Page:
Business succession is simultaneously one of the most fretted about and least properly planned for stage of many advisors’ businesses.
Despite a particularly unwieldy title, Business Succession: Abdicate? Affiliate? Alienate? Bifurcate? Syndicate? Liquidate? Vacilate? Don’t wait. Cogitate and Participate, Thomas W. Abendroth, a partner in the Chicago law firm of Schiff Hardin LLP, delivered—with a relaxed midwestern charm—excellent knowledge and practical advice on business succession during his presentation on the second day of the 52nd Annual Heckerling Institute on Estate Planning in Orlando, Florida.
Abendroth defined business succession as “planning for the exit from a business in a cost- and tax-efficient manner which allows the business to be successful afterwards.” He then proceeded to identify and discuss six themes that are key elements to a successful succession plan. They are: (i) starting the planning as early as possible—even before the client has a clear idea for his exit plan; (ii) flexibility to allow for the exit plan to evolve or change; (iii) bifurcation of control and equity; (iii) diversification of planning techniques; (v) transfer tax savings; and (vi) non-tax factors, including maintaining family harmony when the exit plan has some family members exiting the business while others remain.
He discussed clients who may agree to transfer equity in a business to the next generation pursuant to a succession plan, but are loath to give up any control of their business. To address this issue, a change to the capital structure of the business is warranted. A business in corporate form will create a class of non-voting stock, a partnership creates limited partner interests and a limited liability corporation creates a class of non-voting member interests. The client retains the voting shares or interests and remains in control. The non-voting shares or interests, representing much of the equity value, is transferred to the next generation.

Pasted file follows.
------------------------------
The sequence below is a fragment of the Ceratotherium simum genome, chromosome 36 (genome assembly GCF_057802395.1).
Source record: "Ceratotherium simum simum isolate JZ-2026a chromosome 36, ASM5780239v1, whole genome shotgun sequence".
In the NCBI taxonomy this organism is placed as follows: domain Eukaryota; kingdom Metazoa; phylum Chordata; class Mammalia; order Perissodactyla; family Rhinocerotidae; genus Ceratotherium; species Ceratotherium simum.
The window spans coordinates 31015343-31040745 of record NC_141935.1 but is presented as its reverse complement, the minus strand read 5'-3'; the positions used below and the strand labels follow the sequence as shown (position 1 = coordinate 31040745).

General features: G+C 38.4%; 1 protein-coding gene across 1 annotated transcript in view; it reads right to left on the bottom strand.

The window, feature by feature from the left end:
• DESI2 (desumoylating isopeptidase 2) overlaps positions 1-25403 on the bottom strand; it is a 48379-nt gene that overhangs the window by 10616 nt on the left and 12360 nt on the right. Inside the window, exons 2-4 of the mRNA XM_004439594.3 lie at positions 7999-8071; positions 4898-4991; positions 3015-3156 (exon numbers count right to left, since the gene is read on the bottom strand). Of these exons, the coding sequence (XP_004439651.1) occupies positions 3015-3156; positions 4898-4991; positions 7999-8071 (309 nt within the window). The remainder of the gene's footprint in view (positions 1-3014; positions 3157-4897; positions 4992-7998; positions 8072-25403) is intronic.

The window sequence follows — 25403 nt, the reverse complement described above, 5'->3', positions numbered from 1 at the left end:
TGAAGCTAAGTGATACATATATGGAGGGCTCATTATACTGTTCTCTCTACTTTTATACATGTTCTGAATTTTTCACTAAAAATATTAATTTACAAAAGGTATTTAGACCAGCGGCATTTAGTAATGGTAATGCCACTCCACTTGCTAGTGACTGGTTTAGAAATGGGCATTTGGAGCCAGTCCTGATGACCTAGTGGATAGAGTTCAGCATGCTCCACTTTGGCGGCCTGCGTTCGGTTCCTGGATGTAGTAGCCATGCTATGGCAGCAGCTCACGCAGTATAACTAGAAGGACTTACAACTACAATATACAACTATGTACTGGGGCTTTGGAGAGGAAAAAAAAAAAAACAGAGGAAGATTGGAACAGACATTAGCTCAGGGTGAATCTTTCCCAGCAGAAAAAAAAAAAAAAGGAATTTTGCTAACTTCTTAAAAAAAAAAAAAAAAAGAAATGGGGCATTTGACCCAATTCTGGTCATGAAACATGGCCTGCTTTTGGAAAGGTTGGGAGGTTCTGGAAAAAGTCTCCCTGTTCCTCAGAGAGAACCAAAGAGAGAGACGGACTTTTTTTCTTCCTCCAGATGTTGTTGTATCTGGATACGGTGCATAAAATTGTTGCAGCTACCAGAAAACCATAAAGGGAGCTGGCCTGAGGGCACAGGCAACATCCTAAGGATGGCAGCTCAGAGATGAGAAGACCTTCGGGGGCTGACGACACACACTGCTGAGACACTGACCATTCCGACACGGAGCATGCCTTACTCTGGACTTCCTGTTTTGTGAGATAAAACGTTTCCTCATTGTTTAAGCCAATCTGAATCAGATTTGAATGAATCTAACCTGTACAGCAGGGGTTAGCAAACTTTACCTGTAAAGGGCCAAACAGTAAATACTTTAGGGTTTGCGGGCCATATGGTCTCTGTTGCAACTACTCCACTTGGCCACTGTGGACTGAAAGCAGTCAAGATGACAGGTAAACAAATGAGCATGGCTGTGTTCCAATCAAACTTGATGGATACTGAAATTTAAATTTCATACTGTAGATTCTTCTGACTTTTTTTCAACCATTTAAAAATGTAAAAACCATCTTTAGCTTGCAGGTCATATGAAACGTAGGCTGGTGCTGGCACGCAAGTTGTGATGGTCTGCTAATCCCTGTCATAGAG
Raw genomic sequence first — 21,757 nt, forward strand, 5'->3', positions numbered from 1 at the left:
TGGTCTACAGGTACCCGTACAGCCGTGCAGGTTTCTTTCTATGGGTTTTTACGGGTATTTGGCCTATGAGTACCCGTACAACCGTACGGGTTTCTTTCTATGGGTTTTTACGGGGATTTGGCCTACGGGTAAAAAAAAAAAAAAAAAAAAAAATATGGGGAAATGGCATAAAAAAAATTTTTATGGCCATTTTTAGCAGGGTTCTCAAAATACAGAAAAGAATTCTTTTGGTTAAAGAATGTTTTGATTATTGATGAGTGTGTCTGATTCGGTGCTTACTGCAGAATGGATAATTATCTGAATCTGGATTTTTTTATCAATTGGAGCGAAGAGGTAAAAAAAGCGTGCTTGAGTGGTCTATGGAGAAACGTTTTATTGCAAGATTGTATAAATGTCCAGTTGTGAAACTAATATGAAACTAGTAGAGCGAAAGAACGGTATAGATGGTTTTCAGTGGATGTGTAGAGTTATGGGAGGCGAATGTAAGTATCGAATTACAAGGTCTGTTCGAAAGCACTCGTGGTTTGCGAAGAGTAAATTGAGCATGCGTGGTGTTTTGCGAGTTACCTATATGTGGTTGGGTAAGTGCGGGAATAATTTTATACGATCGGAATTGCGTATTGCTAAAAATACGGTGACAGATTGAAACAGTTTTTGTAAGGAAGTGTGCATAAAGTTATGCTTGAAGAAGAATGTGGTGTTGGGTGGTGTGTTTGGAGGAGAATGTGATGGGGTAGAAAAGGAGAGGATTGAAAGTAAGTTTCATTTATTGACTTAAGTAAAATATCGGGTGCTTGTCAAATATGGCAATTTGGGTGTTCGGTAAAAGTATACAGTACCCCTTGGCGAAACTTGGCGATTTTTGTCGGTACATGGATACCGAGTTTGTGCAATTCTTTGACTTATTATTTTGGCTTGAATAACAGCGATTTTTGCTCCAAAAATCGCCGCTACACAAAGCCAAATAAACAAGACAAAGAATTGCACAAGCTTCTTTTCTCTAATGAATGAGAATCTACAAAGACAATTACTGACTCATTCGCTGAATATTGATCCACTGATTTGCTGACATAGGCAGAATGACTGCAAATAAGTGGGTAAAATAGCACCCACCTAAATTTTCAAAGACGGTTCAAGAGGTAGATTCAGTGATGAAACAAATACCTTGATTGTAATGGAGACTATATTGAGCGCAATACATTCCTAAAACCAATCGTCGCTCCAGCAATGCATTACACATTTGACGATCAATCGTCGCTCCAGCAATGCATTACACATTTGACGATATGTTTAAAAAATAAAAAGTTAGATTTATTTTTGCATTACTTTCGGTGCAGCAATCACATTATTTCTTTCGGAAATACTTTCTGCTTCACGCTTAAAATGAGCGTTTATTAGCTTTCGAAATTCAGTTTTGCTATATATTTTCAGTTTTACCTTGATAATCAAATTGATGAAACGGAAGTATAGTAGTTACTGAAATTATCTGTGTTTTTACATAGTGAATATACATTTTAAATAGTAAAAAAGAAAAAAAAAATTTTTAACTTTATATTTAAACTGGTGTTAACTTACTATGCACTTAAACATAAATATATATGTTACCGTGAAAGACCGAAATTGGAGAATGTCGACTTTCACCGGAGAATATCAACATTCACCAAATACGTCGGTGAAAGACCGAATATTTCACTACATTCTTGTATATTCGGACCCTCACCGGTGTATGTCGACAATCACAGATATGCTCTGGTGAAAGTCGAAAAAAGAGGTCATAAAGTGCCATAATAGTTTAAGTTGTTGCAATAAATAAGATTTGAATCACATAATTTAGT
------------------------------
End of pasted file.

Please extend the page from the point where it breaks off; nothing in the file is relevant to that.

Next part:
This bifurcation of control and equity also generates valuation discounts for the non-controlling interest, which are understandably advantageous for estate planning transfers. Additionally, if the plan calls for all the children to have economic ownership of the business but for only some of the children to operate the business, the client can give voting stock or interests to the children who operate the business and non-voting stock or interests to the children who are passive.
When a client has succeeded in transferring the equity of the business to the children but still remains active in the business, it’s important for the client to take reasonable compensation for services. This protects against an IRS argument that the client is making indirect gifts of his services. Also of concern is the client guaranteeing loans to the business in which he no longer has significant equity. To avoid any IRS issues the business should pay a guarantee fee to the client.
The discussion of non-tax factors when the exit plan has some family members remaining with the family business and other family members exiting was particularly interesting. Succession plans often provide for exiting family members to receive compensating assets or cash of comparable value in exchange for exiting the business. The compensating assets may be a bequest or gift from the parent or pursuant to a buy-sell agreement. Problems arise when the exiting family members have unrealistic inflated expectations for the value of the business. Abendroth suggested hiring a business appraiser early on in the planning to educate all family members on proper business enterprise valuations, including valuation discounts.
Additionally, it is important to consider and possibly compensate the exiting family members for the less tangible ownership benefits that they’re foregoing, such as health insurance through the business, free samples of the company product or travel budgets.